State Legislation To Preserve 9/11 Benefits For Helpers Signed Into Law
Legislation to preserve benefits for those who sacrificed their health and well-being during the Sept. 11, 2001, terrorist attack response has been signed into law.
The legislation (S.7797A), sponsored by Sen. Martin Golden, R-Brooklyn, extends the ability for participants injured in World Trade Center rescue, recovery, or clean-up operations to claim workers’ compensation benefits.
“This new law, that I sponsored, extends the period for our 9/11 first responders who have not yet filed a notice of participation to do so. It also allows for 9/11 first responders who became disabled between September 11, 2015 and September 11, 2017 to file a claim before September 11, 2022. Additionally, this legislation allows for those who had their applications denied to have that application reconsidered. Our first responder heroes of 9/11 deserve assistance in getting every benefit to which they are entitled,” Golden said.
Initially, individuals who participated in the World Trade Center rescue, recovery, or clean-up operations had until Sept. 11, 2010, to file the required Notice of Participation and become eligible for workers’ compensation. This is the third extension of the deadline to enable fair treatment of those who are still getting diagnosed and coping with WTC-related illnesses. The new law also gives individuals who applied and were denied benefits between Sept. 11, 2015 and Sept. 11, 2017, the opportunity to have their claims reconsidered.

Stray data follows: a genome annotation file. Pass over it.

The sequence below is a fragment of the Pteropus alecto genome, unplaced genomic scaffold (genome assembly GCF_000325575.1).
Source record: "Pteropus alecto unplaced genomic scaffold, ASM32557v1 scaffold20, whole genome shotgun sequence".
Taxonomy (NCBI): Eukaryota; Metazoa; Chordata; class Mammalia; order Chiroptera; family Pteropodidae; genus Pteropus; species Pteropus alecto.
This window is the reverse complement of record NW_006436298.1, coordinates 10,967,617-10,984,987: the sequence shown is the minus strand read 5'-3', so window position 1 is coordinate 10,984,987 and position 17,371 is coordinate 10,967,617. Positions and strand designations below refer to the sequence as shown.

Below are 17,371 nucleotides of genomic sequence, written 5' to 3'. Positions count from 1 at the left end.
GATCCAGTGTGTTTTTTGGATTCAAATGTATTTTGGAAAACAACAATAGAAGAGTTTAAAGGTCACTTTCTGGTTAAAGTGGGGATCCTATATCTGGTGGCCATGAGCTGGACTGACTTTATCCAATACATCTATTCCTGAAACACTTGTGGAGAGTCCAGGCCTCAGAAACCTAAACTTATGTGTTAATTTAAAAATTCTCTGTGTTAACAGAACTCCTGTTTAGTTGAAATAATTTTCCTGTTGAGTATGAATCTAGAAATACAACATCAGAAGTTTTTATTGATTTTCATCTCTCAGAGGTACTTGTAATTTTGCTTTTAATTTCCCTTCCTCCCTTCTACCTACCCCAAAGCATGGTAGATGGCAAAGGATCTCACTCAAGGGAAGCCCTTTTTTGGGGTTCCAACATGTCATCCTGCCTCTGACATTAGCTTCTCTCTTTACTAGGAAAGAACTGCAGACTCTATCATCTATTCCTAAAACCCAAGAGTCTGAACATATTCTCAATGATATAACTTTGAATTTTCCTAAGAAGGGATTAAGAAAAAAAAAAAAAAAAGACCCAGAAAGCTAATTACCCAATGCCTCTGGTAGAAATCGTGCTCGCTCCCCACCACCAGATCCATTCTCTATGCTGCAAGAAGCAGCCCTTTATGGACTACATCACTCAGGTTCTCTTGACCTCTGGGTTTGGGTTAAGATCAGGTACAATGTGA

This year, the state Senate passed several bills to enhance benefits and acknowledge the contributions made by 9/11 rescue and recovery workers, police officers, firefighters, and other first responders.
One of those measures (S.6072B), sponsored by Sen. Kenneth LaValle, R-Port Jefferson, was signed into law to create a new special license plate commemorating the victims of the Sept. 11, 2001, terrorist attacks. The surcharge collected for the plate will be deposited into the World Trade Center Memorial Scholarship, which provides access to a college education for children, spouses, and financial dependents of innocent victims who died or were severely and permanently disabled as a result of the Sept. 11, 2001 terrorist attacks.
“On September 11, 2001, our nation and, in particular our state, experienced an unforgettable tragedy,” LaValle said. “Nearly 3,000 New Yorkers lost their lives as a result of the terrorist attacks on the World Trade Center. The families of those who tragically lost their lives can take some comfort in knowing that no one has forgotten, and feel an additional measure of relief in knowing that their children will have scholarship funds set aside for college tuition.”